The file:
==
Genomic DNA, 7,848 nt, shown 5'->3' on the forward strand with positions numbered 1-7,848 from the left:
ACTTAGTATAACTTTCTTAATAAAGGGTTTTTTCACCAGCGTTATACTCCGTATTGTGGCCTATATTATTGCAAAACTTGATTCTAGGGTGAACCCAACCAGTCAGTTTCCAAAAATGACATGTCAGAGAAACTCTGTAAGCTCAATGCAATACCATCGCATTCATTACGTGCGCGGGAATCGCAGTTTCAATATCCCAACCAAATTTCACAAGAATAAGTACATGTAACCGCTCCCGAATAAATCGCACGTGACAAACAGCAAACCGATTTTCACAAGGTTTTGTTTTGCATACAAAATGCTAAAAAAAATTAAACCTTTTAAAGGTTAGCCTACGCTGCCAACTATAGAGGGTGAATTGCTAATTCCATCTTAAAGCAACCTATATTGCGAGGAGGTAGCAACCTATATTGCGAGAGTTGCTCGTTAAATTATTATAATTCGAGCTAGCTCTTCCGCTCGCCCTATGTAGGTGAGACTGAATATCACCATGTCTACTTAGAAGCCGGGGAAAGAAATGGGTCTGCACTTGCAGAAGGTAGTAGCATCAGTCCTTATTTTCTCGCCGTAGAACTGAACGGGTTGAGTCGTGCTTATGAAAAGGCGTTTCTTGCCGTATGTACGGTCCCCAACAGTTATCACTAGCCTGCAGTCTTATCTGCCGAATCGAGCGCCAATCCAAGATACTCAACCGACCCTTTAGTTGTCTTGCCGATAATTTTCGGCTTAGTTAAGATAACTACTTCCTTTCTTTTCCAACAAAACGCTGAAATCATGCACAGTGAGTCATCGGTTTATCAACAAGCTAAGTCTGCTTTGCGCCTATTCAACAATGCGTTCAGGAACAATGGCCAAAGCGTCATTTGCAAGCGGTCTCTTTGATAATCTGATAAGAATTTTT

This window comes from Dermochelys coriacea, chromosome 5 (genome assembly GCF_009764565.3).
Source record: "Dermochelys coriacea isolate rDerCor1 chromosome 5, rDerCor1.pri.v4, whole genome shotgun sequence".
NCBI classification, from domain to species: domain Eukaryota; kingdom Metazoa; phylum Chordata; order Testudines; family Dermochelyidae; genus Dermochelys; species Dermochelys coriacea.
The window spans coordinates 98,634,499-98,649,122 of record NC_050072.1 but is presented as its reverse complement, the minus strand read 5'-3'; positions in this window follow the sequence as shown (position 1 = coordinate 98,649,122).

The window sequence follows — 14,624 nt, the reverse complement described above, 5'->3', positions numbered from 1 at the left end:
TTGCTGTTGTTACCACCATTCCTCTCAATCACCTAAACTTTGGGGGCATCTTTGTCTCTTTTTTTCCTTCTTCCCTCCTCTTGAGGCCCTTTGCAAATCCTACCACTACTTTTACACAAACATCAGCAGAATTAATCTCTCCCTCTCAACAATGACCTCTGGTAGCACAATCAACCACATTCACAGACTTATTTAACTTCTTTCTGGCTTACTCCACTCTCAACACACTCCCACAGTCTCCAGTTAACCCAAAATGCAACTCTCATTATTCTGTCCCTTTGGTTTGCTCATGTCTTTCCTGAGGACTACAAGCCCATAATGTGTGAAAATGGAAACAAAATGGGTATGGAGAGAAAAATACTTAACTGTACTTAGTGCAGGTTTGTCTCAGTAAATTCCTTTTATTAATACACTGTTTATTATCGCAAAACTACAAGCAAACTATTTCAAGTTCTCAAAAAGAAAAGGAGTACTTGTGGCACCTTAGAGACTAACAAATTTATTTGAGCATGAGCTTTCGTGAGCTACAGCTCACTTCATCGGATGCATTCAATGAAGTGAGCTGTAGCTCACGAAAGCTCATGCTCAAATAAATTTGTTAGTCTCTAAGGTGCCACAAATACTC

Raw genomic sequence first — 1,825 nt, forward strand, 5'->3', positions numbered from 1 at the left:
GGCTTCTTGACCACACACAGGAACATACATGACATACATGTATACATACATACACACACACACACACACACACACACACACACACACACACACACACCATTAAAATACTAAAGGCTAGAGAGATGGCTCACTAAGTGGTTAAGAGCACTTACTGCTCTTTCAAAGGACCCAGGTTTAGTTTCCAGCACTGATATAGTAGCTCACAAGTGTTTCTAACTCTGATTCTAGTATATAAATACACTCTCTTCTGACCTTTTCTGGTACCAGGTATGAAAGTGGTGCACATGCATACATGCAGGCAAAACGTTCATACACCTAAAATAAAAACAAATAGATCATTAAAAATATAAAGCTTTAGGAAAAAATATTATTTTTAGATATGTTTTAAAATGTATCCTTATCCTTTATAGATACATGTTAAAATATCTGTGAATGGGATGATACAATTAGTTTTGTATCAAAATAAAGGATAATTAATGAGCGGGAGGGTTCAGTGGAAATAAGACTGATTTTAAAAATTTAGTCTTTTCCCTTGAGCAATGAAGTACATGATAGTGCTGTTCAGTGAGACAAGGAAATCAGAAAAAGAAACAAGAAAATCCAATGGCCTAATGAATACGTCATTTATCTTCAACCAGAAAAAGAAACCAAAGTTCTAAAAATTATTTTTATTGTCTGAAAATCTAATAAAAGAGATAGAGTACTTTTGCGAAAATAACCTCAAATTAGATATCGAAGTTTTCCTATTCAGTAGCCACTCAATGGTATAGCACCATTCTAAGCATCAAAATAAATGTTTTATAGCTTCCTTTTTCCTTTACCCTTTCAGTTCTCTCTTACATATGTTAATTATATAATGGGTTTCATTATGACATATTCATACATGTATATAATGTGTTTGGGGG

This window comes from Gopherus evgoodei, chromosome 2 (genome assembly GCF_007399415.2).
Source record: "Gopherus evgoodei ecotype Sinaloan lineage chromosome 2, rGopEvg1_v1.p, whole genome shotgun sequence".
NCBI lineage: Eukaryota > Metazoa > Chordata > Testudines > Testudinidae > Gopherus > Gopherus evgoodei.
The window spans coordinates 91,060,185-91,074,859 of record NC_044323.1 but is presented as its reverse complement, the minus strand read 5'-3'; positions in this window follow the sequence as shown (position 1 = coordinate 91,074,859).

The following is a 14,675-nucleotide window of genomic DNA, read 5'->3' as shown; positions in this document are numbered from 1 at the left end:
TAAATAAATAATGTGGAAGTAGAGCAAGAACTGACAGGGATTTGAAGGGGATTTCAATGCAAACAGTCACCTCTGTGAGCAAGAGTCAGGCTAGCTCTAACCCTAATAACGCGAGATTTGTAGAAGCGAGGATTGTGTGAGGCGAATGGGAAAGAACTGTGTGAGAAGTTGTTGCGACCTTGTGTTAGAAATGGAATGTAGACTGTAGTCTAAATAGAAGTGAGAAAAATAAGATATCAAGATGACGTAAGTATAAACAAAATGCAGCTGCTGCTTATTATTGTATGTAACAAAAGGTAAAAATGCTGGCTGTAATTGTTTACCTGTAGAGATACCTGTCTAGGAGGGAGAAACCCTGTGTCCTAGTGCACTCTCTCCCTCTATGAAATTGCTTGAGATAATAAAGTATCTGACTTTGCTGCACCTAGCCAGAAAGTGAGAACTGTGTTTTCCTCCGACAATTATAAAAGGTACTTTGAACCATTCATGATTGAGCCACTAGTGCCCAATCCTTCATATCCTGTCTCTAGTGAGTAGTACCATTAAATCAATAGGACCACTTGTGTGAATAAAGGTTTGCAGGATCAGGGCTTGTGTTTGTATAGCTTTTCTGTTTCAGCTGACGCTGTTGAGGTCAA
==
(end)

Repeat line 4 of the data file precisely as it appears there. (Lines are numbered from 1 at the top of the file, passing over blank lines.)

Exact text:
Source record: "Dermochelys coriacea isolate rDerCor1 chromosome 5, rDerCor1.pri.v4, whole genome shotgun sequence".